Every now and again I come across a fantastic article the warrants posting here; I recently came across one in First Things which, I thought, was pretty insightful. Be edified.
Something strange is going on in America’s bedrooms. In a recent issue of Archives of Sexual Behavior, researchers reported that on average, Americans have sex about nine fewer times a year than they did in the late 1990s. The trend is most pronounced among the young. Controlling for age and time period, people born in the 1930s had the most sex, whereas those born in the 1990s are reporting the least. Fifty years on from the advent of the sexual revolution, we are witnessing the demise of eros.
Despite all the talk of the “hookup culture,” the vast majority of sex happens within long-term, well-defined relationships. Yet Americans are having more trouble forming these relationships than ever before. Want to understand the decline of sex? Look to the decline in marriage. As recently as 2000, a majority—55 percent—of Americans between the ages of twenty-five and thirty-four were married, compared with only 34 percent who had never been married (see Figure 1). Since then, the two groups have swapped places. By 2014, 52 percent of Americans in that age group had never been married, while only 41 percent were married. Young Americans are now more apt to experience and express passion for some activity, cause, or topic than for another person.
A decline in commitment isn’t the only reason for the sexual recession. Today one in eight adult Americans is taking antidepressant medication, one of the common side effects of which is reduced libido. Social media use also seems to play a part. The ping of an incoming text message or new Facebook post delivers a bit of a dopamine hit—a smaller one than sex delivers, to be sure, but without all the difficulties of managing a relationship. In a study of married eighteen- to thirty-nine-year-old Americans, social media use predicted poorer marriage quality, lower marital happiness, and increased marital trouble—not exactly a recipe for an active love life.
If these were the only causes, the solution would be straightforward: a little more commitment, a little less screen time, a few more dates over dinner, more time with a therapist, and voilà. But if we follow the data, we will find that the problem goes much deeper, down to one of the foundational tenets of enlightened opinion: the idea that men and women must be equal in every domain. Social science cannot tell us if this is true, but it can tell us what happens if we act as though it is. Today, the results are in. Equality between the sexes is leading to the demise of sex.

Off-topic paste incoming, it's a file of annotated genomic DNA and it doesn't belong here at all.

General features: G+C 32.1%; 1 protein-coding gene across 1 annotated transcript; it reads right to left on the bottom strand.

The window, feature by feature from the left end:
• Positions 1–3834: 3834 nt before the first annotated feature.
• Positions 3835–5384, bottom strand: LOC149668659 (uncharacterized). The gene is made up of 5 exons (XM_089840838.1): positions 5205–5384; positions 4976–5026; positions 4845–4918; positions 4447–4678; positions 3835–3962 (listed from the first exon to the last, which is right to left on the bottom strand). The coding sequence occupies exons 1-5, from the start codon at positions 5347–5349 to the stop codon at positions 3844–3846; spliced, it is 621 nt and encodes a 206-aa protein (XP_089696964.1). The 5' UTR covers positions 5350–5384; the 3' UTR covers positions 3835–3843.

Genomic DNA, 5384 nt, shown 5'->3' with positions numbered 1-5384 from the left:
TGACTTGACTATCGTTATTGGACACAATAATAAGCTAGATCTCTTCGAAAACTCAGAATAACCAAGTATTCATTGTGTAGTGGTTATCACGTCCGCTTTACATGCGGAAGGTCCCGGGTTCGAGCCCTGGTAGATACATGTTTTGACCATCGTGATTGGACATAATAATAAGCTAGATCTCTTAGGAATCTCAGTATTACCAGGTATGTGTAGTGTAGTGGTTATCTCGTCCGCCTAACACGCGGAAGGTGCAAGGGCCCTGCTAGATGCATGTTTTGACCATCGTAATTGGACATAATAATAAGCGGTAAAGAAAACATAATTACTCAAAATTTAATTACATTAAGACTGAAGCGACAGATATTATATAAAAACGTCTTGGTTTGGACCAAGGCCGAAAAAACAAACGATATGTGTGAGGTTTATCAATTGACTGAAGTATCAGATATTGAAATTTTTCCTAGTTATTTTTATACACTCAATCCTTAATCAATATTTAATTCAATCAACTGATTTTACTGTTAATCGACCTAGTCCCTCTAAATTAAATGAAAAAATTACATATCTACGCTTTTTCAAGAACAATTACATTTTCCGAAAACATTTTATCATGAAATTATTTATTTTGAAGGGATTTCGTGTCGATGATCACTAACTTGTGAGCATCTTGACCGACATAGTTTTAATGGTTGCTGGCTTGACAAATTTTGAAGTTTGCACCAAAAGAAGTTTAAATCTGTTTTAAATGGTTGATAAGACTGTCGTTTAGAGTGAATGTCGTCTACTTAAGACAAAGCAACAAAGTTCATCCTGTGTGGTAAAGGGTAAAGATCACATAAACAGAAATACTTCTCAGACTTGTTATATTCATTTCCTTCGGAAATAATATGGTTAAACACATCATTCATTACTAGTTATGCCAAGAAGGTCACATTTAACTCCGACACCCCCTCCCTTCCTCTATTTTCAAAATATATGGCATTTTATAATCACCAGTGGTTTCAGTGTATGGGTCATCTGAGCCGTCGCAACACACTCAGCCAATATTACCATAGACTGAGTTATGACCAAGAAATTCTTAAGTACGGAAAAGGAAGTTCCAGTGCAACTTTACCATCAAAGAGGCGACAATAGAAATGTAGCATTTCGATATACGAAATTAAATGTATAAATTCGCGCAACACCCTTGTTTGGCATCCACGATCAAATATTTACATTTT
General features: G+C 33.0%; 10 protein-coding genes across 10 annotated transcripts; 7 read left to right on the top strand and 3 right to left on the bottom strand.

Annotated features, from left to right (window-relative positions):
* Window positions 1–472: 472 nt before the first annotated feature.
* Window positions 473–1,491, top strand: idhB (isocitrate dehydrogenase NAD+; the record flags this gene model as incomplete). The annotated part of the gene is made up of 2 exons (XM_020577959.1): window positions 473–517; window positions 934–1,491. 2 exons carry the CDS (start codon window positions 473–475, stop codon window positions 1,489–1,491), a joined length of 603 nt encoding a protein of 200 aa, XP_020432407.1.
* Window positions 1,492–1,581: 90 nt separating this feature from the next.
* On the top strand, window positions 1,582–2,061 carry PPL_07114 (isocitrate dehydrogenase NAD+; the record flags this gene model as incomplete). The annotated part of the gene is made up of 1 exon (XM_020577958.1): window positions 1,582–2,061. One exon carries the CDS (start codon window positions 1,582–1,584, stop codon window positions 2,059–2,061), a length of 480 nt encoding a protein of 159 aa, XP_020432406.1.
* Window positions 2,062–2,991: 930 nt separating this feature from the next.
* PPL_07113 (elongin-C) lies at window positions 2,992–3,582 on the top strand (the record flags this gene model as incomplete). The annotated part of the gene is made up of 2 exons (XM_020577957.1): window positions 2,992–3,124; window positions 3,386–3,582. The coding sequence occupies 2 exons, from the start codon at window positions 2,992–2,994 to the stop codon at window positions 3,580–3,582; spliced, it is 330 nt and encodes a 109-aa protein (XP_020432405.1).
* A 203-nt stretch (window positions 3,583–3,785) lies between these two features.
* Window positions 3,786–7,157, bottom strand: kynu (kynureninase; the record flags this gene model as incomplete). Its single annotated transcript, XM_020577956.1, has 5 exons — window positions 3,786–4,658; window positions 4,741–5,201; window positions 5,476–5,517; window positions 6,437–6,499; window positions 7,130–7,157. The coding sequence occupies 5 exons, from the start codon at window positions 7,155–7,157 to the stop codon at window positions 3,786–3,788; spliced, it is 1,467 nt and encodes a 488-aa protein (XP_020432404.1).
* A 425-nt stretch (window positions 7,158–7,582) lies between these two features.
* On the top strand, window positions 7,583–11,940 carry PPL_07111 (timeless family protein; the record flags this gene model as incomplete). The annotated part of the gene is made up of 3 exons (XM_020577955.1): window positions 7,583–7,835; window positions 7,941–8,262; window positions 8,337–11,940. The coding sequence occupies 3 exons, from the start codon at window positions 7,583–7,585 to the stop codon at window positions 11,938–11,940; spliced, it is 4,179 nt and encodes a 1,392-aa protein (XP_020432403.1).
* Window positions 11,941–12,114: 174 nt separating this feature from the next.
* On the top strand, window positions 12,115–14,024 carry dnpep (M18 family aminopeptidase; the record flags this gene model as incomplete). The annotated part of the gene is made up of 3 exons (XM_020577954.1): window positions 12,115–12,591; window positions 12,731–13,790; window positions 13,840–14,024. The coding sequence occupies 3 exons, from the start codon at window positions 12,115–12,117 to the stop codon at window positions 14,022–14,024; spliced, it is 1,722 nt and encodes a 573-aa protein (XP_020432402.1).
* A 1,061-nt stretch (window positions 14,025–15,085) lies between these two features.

To understand why this is, we need to turn to Gary Becker, an economist who won a Nobel Prize for his study of the economic principles behind human interactions. He documented how the benefits of marriage receded as women’s earning power rose relative to that of men. The years between 1973 and 1983 were decisive. In that decade, young women’s wages climbed steadily while men’s actually fell, never to recover. Women had less reason to marry, and they had less attractive mates should they nonetheless decide to. Though women had often entered marriages for financial reasons, many nonfinancial benefits followed, including the formation of a stable, intimate relationship with a spouse and the sense of purpose that comes with raising a family. These are things that no job—however lucrative—can deliver.
Not anymore. Artificial contraception has made it so that people seldom mention marriage in the negotiations over sex. Ideals of chastity that shored up these practical necessities have been replaced with paeans to free love and autonomy. As one twenty-nine-year-old woman demonstrated when my research team asked her whether men should have to “work” for sex: “Yes. Sometimes. Not always. I mean, I don’t think it should necessarily be given out by women, but I do think it’s okay if a woman does just give it out. Just not all the time.” The mating market no longer leads to marriage, which is still “expensive”—costly in terms of fidelity, time, and finances—while sex has become comparatively “cheap.”
For every one hundred women under forty who want to marry, there are only eighty-two men who want the same. Though the difference may sound small, it allows men to be more selective, fickle, and cautious. If it seems to you that young men are getting pickier about their prospective spouses, you’re right. It’s a result of the new power imbalance in the marriage market. In an era of accessible sex, the median age at marriage rises. It now stands at an all-time high of twenty-seven for women and twenty-nine for men, and is continuing to inch upward. In this environment, women increasingly have to choose between marrying Mr. Not Quite Right or no one at all.